The UN calls for a moratorium on the use of AI that endangers human rights

The UN calls for a moratorium on the use of AI that endangers human rights

GENEVA: UN High Commissioner for Human Rights calls for a moratorium on the use of artificial intelligence technology that poses a serious risk to human rights, including face-scanning systems that track people in public spaces.
Michelle Bachelet, the UN High Commissioner for Human Rights, also said on Wednesday that countries should explicitly ban AI applications that do not comply with international human rights law.
Applications that should be banned include government “social scoring” systems that judge people based on their behavior and certain AI-based tools that categorize people into clusters, e.g. By ethnicity or gender.
AI-based technologies can be a force for good, but they can also “have negative, even catastrophic, effects if used without adequate consideration of how they affect people’s human rights,” Bachelet said in a statement.
Her comments came in conjunction with a new UN report examining how countries and companies have rushed to use AI systems that affect people’s lives and livelihoods without taking appropriate security measures to prevent discrimination and other harm.
“This is not about not having AI,” Peggy Hicks, the rights office’s director of thematic engagement, told reporters as she presented the report in Geneva. “It is about recognizing that if AI is to be used in these human rights – very critical – areas of function, it must be done in the right way. And we have simply not yet put in place a framework to ensure that this happens. ”
Bachelet did not call for a direct ban on face recognition technology, but said governments should stop scanning people’s features in real time until they can show that the technology is accurate, does not discriminate and meets certain confidentiality and data protection standards.
Although countries were not named by name in the report, China has been among the countries that have rolled out face recognition technology – especially for surveillance in the western region of Xinjiang, where many of its minority Uyghers live. The lead authors of the report said naming specific countries was not part of their mandate and it could even be counterproductive.
“In the Chinese context, as in other contexts, we are concerned about transparency and discriminatory applications that address specific communities,” Hicks said.
She cited several lawsuits in the United States and Australia where artificial intelligence had been misused.
The report also draws attention to tools that try to deduce people’s emotional and mental states by analyzing their facial expressions or body movements and saying that such technology is susceptible to biases, misinterpretations and lacks scientific basis.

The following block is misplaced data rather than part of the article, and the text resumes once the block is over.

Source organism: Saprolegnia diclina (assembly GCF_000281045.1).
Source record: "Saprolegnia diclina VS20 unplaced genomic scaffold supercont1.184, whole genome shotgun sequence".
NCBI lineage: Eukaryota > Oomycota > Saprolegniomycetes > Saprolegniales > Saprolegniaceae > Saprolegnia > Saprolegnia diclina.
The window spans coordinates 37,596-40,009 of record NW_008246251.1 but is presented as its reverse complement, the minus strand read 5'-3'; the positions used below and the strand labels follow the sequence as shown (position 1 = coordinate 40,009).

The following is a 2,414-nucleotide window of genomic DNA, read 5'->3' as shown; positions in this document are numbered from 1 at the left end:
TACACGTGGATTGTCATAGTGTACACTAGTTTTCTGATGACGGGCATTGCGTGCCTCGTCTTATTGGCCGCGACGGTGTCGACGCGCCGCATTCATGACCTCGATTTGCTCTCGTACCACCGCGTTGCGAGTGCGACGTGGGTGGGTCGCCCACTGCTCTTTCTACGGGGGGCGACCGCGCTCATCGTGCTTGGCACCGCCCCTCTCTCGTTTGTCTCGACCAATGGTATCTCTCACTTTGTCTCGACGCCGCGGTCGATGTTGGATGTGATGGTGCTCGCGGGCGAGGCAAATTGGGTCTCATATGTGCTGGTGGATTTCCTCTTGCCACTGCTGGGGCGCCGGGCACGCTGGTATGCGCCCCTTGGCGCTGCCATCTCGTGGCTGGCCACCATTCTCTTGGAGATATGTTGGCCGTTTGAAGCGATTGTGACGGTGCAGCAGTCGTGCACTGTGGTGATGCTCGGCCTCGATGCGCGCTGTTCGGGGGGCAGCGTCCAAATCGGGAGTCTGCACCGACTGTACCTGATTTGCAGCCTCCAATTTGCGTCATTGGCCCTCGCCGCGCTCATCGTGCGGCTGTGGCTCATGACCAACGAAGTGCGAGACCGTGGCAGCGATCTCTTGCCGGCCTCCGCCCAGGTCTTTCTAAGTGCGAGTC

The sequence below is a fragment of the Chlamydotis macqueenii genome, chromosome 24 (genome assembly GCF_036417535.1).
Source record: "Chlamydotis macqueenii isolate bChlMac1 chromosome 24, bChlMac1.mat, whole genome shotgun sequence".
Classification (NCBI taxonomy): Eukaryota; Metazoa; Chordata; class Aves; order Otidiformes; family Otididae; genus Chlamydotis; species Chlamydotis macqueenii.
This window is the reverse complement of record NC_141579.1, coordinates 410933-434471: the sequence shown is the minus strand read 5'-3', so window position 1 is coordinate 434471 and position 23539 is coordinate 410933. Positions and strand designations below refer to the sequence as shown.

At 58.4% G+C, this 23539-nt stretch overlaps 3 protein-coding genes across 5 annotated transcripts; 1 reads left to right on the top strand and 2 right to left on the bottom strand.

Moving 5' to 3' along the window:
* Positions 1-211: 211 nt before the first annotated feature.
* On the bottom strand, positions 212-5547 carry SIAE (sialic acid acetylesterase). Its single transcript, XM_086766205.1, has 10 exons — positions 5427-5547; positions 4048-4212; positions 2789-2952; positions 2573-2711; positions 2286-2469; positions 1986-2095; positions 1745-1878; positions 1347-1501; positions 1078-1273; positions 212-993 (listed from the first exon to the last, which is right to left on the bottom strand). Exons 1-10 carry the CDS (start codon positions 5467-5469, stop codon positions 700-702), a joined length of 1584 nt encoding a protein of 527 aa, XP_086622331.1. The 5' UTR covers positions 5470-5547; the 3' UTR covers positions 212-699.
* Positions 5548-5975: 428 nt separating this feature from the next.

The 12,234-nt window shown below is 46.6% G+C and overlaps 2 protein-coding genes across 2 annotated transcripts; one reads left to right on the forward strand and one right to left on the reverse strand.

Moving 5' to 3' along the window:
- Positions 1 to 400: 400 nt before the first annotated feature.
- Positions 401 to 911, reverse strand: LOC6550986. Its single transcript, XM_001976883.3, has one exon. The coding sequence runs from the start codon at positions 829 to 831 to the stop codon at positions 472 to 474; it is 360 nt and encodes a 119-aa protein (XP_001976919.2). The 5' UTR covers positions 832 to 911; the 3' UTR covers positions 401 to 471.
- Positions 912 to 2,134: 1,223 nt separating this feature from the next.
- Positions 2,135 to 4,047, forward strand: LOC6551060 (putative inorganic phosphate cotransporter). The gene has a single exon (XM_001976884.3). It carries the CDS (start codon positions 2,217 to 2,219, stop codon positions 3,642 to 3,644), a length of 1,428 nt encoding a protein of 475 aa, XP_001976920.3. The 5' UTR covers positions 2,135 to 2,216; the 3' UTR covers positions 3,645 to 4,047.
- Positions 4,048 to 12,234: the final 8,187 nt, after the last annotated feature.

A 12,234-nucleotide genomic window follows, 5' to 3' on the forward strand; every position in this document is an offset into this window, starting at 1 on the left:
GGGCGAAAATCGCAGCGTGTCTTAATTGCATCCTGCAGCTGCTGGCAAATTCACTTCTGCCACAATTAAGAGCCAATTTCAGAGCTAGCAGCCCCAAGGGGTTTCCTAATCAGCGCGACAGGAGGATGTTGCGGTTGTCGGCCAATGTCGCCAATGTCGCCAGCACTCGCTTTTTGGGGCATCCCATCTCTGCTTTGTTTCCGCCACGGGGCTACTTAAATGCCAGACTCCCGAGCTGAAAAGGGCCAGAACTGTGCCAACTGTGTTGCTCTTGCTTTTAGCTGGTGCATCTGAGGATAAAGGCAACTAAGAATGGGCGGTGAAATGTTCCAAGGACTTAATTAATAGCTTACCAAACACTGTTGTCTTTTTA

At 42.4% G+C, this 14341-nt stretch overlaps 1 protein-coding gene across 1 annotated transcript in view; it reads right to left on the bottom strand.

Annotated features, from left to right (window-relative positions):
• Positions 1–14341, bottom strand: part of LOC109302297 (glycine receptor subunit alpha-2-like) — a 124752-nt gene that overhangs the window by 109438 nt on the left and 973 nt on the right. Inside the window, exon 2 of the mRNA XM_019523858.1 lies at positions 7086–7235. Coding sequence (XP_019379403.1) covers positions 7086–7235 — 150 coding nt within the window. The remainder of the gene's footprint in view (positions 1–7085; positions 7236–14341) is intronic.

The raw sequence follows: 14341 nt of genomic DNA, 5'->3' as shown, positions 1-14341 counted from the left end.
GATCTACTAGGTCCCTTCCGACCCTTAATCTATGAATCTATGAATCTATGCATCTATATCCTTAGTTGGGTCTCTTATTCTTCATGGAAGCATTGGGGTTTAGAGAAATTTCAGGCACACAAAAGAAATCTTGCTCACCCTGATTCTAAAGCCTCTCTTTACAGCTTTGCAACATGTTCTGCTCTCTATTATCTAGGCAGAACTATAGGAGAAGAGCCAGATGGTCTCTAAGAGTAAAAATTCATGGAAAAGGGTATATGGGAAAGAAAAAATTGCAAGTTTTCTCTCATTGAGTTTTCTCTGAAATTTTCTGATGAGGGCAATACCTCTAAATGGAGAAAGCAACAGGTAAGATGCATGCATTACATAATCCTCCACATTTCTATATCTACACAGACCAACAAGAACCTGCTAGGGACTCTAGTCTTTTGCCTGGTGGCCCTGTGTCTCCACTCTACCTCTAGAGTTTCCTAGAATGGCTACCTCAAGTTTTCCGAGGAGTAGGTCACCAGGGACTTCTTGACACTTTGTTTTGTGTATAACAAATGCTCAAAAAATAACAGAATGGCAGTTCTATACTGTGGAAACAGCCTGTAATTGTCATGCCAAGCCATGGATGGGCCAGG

“Public authorities’ use of emotion recognition systems, e.g. To designate individuals for police stops or arrests or to assess the accuracy of statements during interrogation risks undermining human rights, e.g. The right to privacy, freedom and fair trial, ”the report states.
The report’s recommendations reflect the thinking of many political leaders in Western democracies who hope to exploit AI’s economic and societal potential while addressing growing concerns about the reliability of tools that can track and profile individuals and make recommendations on who gets access to jobs, loans and training opportunities.
European regulators have already taken steps to curb the most risky AI applications. Proposed regulations outlined by EU officials this year would ban certain uses of AI, such as scanning real-time facial features and closely monitoring others that could threaten people’s safety or rights.
The administration of US President Joe Biden has expressed similar concerns, although it has not yet outlined a detailed approach to curbing them. A newly formed group called the Trade and Technology Council, jointly led by US and European officials, has sought to work together to develop common rules for AI and other technology policies.
Efforts to curb the most risky uses of AI have been backed by Microsoft and other US tech giants hoping to guide the rules that affect the technology. Microsoft has been working on and providing funding to the UN Office for the Coordination of Human Rights to help improve its use of technology, but funding for the report came through the Office of Justice’s general budget, Hicks said.
Western countries have been at the forefront of expressing concerns about the discriminatory use of AI.
“If you think about how AI can be used in a discriminatory way or to further reinforce discriminatory tendencies, it’s pretty scary,” US Trade Secretary Gina Raimondo said during a virtual conference in June. “We have to make sure we do not let that happen.”
She spoke with Margrethe Vestager, the European Commission’s Executive Vice President for the Digital Age, who suggested that some AI applications should be completely out of bounds in “democracies like ours.” She cited social scoring, which can shut down anyone’s privileges in society and the “broad, common use of remote biometric identification in public space.”

.

Leave a Comment

x